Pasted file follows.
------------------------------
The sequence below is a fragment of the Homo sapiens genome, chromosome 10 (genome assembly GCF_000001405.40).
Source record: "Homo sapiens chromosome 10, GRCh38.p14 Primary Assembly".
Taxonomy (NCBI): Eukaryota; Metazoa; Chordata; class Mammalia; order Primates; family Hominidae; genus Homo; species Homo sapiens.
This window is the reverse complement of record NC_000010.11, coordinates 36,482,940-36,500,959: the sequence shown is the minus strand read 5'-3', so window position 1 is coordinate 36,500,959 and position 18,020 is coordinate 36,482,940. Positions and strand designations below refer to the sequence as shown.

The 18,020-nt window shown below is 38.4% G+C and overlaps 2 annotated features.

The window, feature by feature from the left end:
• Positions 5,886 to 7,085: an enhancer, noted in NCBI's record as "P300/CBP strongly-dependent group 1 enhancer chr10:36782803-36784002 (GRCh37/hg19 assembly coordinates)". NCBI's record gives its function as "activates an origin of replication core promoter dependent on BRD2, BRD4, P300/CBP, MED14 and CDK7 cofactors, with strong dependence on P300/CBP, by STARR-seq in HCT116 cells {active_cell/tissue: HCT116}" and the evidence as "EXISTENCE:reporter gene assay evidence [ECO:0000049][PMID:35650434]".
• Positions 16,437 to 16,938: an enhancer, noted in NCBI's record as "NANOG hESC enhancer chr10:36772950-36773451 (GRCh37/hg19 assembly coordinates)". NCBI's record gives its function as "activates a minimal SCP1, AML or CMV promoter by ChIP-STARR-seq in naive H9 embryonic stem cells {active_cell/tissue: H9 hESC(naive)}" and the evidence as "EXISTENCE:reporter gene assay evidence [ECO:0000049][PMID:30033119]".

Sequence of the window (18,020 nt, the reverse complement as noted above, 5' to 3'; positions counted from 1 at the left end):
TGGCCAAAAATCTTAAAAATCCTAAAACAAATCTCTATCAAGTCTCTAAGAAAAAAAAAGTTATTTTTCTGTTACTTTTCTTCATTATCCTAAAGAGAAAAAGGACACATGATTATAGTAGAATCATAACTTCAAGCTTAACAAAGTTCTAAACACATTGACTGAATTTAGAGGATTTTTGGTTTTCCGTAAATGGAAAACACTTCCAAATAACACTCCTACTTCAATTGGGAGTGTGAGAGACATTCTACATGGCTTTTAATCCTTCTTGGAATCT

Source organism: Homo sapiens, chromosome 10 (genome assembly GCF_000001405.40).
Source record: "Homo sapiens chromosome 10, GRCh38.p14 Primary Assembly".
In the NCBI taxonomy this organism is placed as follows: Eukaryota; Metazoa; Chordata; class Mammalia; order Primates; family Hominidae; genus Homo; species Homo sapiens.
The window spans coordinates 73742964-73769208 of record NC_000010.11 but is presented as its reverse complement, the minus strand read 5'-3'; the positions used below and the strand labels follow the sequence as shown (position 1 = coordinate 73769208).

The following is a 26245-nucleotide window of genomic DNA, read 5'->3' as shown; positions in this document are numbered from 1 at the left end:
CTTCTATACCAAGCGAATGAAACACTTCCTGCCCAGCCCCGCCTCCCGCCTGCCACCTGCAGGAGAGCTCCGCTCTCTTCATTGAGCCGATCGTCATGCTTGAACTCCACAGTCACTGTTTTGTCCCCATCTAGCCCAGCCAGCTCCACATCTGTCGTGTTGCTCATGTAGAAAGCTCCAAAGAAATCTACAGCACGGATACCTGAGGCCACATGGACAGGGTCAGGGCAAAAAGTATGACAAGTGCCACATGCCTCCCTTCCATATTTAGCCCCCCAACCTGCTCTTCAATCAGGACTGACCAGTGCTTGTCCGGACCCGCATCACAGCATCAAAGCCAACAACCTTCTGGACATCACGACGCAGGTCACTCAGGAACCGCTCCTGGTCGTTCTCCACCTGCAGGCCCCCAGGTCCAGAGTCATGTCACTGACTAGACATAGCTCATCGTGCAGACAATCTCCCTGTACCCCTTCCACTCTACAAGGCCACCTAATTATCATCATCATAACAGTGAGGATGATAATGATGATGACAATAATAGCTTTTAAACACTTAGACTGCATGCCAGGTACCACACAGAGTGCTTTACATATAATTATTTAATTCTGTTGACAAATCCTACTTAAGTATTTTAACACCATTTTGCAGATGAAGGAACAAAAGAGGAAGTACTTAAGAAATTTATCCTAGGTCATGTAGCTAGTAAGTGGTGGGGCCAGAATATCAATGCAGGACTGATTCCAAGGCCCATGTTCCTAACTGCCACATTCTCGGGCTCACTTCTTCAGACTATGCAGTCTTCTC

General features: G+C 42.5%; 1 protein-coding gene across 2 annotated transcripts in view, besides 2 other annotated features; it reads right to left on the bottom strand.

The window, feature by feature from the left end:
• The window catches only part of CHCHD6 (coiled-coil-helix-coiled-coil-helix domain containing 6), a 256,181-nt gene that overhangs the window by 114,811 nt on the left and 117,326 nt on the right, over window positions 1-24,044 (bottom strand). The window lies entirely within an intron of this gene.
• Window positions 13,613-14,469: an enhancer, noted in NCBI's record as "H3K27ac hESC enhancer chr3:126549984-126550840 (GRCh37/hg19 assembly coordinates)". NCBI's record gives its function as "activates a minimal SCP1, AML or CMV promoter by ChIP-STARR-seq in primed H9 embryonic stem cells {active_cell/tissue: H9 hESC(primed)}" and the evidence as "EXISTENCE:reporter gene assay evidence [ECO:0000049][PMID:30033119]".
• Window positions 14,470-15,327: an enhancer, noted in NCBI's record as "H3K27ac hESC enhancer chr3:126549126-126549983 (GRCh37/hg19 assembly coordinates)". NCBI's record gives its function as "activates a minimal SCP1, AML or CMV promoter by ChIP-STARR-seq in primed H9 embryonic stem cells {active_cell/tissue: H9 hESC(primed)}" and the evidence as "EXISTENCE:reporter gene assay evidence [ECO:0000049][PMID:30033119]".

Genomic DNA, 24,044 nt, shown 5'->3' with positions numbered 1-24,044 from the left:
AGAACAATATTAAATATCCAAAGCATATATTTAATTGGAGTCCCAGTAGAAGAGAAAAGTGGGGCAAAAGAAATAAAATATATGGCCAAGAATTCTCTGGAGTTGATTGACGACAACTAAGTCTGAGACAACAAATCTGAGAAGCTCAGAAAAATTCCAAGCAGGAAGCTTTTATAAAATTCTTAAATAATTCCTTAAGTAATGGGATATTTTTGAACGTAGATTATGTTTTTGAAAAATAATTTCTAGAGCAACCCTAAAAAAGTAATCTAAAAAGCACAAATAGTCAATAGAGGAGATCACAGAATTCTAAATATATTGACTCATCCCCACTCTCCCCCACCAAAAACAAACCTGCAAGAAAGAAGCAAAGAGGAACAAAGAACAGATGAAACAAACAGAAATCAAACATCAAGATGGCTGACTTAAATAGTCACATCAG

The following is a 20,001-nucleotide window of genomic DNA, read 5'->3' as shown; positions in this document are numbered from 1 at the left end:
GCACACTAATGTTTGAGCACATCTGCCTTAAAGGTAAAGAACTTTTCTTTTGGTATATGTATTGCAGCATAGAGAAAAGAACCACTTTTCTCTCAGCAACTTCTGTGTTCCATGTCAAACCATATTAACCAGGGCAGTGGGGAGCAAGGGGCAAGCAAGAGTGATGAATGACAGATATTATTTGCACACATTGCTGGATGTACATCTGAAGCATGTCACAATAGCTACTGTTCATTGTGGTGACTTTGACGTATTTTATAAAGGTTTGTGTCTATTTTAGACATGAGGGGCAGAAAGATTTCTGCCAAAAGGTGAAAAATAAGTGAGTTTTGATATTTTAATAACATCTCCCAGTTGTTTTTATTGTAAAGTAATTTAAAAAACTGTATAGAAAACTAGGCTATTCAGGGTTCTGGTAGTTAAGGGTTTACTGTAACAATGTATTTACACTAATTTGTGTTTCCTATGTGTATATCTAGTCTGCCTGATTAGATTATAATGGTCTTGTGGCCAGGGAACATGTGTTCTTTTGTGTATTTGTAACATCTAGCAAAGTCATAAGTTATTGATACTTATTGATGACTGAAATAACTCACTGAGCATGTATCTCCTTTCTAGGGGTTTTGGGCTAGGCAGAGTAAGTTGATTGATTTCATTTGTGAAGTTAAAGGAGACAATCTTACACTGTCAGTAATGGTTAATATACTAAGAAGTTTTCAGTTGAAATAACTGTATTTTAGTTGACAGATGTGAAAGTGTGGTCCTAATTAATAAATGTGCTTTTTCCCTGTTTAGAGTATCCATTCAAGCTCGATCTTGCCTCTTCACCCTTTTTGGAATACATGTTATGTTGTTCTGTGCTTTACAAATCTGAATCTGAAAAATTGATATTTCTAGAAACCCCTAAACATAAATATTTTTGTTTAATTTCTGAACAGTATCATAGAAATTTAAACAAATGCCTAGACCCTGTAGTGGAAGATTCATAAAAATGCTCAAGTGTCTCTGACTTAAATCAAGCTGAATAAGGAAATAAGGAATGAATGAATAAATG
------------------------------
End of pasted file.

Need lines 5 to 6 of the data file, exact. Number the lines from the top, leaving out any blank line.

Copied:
The 18,020-nt window shown below is 38.4% G+C and overlaps 2 annotated features.

The window, feature by feature from the left end: